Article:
Magazine article American Libraries

Getting Connected at a Local Level to Benefit the Community: In Successful Public Library Internet Projects, the Common Element Is Training

Magazine article American Libraries

Getting Connected at a Local Level to Benefit the Community: In Successful Public Library Internet Projects, the Common Element Is Training

Article excerpt


During the first cycle of the MCI LibraryLINK project, grant monies have been used to purchase software and hardware and hire consultants; librarians have been encouraged to design communication technology projects at the local level that will benefit their communities. The goal of the three-year, $750,000 partnership between the MCI Foundation and the American Library Association is to use communication technology to enhance the link between the local library, the community it serves, and the vast resources of the information infrastructure.

Of the eight projects funded in 1995 with $20,000 each through this MCI national technology initiative and partnership with the ALA (AL, May 1995, p.462-464+), three in particular illustrate the variety of telecommunications services that libraries developed and their innovative approaches to Internet connectivity.

What is this Net thing?

Artist and patron Irving Gumb at the Arlington County (Va.) Public Library (ACPL) wanted to find out how art galleries around the country are putting their collections on the Web. He also heard that the Whitney Museum in New York City had just mounted a "virtual exhibit" that featured artists and their works; none may have been included in any printed catalog.

Gumb visited the library to try out the Internet and find answers on how to get his work displayed. He said, "If I didn't have this Web access, I would have had to visit each gallery or write letters to obtain this information. In some cases I might not be able to get the information at all if it were only available on the Web." With help from library staffer and Internet volunteer Chris Milton, he received a 30-minute personalized tutoring session, answers to his questions, and left with a very positive impression of the library's investment in technology. Project directors Sally Dewey and Andrea McGlinchey will tell you it took some doing to get there.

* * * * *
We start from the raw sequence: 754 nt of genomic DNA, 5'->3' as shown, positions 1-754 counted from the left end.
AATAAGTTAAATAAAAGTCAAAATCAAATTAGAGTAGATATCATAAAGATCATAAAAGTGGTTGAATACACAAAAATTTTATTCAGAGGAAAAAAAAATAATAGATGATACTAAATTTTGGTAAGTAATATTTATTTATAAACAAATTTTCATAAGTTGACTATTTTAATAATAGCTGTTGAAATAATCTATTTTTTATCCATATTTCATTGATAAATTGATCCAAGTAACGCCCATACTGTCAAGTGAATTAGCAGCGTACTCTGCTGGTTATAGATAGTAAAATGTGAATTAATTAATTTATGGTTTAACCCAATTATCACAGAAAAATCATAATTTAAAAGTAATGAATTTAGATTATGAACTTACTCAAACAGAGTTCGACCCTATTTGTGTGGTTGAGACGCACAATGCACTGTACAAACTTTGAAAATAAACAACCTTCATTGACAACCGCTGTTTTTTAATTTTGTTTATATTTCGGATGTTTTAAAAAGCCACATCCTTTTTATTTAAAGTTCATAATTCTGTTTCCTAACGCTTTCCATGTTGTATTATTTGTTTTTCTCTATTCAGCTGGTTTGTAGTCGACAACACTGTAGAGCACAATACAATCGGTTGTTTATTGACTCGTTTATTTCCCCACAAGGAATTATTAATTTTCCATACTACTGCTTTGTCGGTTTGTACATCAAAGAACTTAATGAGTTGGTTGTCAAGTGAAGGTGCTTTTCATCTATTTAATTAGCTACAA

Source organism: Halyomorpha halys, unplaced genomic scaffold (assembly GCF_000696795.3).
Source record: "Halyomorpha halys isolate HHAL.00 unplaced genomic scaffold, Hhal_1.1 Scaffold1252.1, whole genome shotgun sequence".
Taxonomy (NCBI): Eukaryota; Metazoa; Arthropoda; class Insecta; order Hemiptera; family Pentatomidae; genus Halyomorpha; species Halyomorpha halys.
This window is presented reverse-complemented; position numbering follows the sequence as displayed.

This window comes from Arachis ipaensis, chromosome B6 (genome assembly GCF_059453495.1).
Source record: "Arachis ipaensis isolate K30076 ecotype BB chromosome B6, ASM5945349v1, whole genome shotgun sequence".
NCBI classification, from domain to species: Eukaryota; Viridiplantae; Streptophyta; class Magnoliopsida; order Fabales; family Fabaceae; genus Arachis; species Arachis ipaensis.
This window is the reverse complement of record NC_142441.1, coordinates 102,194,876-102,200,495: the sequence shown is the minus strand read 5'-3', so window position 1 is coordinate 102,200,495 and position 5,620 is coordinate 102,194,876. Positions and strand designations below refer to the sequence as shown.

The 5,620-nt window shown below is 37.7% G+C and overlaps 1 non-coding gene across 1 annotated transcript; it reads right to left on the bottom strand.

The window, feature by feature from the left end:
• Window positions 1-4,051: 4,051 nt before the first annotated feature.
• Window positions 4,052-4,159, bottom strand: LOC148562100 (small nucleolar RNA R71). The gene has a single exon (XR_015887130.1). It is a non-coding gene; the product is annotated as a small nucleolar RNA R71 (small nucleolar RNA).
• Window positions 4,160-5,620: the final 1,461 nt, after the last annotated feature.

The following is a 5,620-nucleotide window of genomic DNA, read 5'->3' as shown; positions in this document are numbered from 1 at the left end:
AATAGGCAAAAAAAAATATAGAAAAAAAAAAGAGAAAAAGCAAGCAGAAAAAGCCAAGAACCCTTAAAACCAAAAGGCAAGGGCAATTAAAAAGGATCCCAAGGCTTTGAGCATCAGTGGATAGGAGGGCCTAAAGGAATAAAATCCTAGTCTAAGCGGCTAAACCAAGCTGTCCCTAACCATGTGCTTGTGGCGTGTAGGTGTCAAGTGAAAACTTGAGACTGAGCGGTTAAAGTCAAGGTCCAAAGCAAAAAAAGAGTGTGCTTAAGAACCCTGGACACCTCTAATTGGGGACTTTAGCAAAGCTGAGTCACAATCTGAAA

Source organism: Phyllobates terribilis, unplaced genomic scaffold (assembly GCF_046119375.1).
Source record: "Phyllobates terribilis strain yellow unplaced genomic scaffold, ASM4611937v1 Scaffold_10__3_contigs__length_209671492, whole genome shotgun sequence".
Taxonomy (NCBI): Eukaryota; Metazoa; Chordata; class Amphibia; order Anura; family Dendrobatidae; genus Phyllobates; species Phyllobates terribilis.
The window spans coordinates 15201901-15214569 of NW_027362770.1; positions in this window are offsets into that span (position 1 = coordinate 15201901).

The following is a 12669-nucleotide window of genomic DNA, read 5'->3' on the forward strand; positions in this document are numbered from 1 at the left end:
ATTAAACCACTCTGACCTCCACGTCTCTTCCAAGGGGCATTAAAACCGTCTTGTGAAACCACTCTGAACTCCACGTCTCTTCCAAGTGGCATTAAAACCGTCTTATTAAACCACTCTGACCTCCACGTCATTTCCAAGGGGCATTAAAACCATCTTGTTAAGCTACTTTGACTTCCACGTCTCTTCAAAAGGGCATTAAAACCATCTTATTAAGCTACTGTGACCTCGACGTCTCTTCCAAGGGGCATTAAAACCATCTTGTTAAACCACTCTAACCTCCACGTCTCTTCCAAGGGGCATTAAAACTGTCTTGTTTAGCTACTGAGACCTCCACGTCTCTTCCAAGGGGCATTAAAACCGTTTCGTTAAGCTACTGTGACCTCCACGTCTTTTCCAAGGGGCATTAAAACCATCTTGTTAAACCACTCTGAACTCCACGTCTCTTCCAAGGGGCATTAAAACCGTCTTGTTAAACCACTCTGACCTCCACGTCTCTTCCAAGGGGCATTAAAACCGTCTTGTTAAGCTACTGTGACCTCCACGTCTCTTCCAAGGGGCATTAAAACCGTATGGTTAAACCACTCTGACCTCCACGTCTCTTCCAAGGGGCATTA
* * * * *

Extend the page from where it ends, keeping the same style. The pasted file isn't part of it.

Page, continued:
ACPL wanted to provide Internet access to patrons at two public computers and access for staff in the work area. Despite the small scale of the project, it was revolutionary. The County Computer Center, which usually handled all the library's technology needs, could not provide technical support. The library had nothing to build on, no local network, no compatible OPAC system, nothing they could tie into.

Will build to suit

Because of county purchasing procedures, Dewey and McGlinchey scoured the area for information and prices on phone lines and high-speed connectivity, online providers, hardware, Web browsers, security hardware, trainers, and Web page developers. The exhaustive process of learning, shopping, evaluating, selecting, and setting up lasted six months. Once equipment was purchased and thoroughly tested and staff trained, Internet access was available in August 1995.

They decided to offer patrons access using PPP connectivity and Chameleon, a suite of Internet tools that includes a Web browser. Since it is a dial-up connection only, they had to limit what they could provide to patrons, so they do not offer e-mail accounts, only WWW, telnet, and gopher. They also tried to form alliances, but could not find an appropriate partner. The Virginia State Library Network couldn't provide them a home. They approached the local elementary school, but couldn't match with its Mac-based network. They tried several universities, but most were already overextended and under-configured.

Dewey and McGlinchey knew that they could not start as experts. They sought out volunteer consultants initially and then contracted for technical support during the grant period to get up and running. "One of our greatest successes is this partnership with our providers. The library recognized the value of this public/private deal and it will continue and expand," said Dewey. They contracted with Capcon Library Network, who could accommodate their choice of four separate stations and phone-line connections. …

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